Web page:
I’d much rather sleep in the great outdoors, preferably in a magnificent state or national park campground along the crashing ocean or beneath a lofty canopy. While it’s going to cost you about $30 US a night to camp in the redwood forests of northern California, you can find more spartan digs for maybe $10 elsewhere. Do a bit of sleuthing and you can discover national forest or Bureau of Land Management (BLM) spots for free. Running water and toilets, however, may be optional.

Still, it’s a much more pastoral experience than parking in the distant corner of an asphalt Walmart parking lot, with blinding street lights and roaring vehicles and motorized street sweepers at all hours of the night. A camper of some sort, with curtains, is the best way to keep the glare and din at bay. In a pinch, though, good ear plugs and an eye shade will suffice if you’re curled up in the back of your car.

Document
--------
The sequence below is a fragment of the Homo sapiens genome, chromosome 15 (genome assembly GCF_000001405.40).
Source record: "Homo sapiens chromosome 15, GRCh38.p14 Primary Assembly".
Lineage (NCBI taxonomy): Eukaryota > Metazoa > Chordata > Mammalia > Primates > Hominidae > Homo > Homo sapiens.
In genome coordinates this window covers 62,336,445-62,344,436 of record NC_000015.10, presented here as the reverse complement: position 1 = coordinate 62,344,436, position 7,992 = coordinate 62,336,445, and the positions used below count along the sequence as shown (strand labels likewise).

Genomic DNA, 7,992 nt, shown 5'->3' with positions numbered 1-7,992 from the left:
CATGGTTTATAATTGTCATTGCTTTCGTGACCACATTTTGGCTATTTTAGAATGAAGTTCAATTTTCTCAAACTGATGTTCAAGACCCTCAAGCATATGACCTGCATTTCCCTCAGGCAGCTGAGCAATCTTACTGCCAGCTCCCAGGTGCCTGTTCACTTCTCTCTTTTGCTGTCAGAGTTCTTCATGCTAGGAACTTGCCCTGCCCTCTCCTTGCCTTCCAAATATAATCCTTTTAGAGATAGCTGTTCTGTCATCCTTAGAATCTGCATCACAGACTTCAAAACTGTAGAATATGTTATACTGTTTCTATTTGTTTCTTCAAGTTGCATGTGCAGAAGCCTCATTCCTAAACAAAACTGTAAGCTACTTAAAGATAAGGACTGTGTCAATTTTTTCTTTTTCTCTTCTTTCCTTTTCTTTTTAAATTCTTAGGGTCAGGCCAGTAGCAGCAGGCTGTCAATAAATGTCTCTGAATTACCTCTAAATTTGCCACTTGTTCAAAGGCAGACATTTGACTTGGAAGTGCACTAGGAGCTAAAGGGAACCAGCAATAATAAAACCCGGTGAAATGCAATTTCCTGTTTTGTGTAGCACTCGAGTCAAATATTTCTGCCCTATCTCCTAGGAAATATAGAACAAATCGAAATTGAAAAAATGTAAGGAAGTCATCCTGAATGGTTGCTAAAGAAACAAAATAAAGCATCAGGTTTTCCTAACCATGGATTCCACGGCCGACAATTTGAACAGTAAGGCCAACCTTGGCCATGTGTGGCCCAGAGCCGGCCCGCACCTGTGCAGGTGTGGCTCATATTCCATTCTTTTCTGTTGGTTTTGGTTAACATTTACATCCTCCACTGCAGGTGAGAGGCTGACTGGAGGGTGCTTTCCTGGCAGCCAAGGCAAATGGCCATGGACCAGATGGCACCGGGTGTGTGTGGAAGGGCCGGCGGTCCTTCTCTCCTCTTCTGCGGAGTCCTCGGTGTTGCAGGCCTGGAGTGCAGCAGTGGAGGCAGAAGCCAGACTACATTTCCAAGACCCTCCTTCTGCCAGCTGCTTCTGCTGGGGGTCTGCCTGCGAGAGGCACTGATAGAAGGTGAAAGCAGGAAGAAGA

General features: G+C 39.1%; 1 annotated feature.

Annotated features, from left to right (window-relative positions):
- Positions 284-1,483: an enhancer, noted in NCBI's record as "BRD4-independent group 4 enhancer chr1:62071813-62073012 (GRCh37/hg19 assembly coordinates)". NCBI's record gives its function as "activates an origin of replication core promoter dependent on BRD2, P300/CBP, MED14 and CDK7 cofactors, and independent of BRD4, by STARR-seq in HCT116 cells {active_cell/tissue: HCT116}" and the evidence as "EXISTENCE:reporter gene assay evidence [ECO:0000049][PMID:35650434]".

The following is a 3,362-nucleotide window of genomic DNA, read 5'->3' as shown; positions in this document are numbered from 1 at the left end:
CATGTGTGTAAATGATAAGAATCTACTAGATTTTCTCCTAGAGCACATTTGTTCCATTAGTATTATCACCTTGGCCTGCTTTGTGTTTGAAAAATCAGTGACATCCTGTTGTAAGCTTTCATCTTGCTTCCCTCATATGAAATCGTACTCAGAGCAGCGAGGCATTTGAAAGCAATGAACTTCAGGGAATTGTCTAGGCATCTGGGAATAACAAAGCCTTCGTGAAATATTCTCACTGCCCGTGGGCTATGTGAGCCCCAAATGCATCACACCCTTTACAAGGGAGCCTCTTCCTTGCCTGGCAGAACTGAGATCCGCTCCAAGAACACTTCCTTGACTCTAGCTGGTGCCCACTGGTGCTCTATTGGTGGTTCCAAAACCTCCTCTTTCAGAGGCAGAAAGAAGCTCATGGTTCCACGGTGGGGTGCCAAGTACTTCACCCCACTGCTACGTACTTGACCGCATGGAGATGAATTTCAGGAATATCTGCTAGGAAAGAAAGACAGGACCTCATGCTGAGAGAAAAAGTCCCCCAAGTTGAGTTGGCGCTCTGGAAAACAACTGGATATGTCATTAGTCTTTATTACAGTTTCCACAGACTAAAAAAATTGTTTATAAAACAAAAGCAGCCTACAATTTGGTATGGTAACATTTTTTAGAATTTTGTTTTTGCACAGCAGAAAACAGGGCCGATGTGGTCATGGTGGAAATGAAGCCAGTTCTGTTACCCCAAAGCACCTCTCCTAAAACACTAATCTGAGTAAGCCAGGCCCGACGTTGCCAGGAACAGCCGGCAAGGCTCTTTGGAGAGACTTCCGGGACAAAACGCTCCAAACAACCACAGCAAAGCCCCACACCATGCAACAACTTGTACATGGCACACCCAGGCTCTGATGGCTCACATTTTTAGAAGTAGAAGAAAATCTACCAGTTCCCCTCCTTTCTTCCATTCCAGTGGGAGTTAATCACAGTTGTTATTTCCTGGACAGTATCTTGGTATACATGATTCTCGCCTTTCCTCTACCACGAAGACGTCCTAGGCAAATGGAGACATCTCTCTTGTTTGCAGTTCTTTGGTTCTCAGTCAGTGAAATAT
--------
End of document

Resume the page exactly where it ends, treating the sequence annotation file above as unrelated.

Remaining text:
Welcome to the Walmart Motel. Cost $0

Welcome to the Walmart Motel. Cost $0

While you’re tossing and turning, just think of the $50 to $100 a night you’re saving by not booking a motel bed, TV and rattling air-conditioning unit. And who needs a shower? If you’re desperate, you can always make do with the sink in a Walmart washroom, open around the clock.

Affordable dining

Until fairly recently, I figured eating out at American restaurants was 10 to 20 per cent cheaper than in Canada, even with the exchange rate (portions are generally bigger, too). But when you’re paying upwards of 40 per cent to exchange loonies into greenbacks, that advantage has more than disappeared.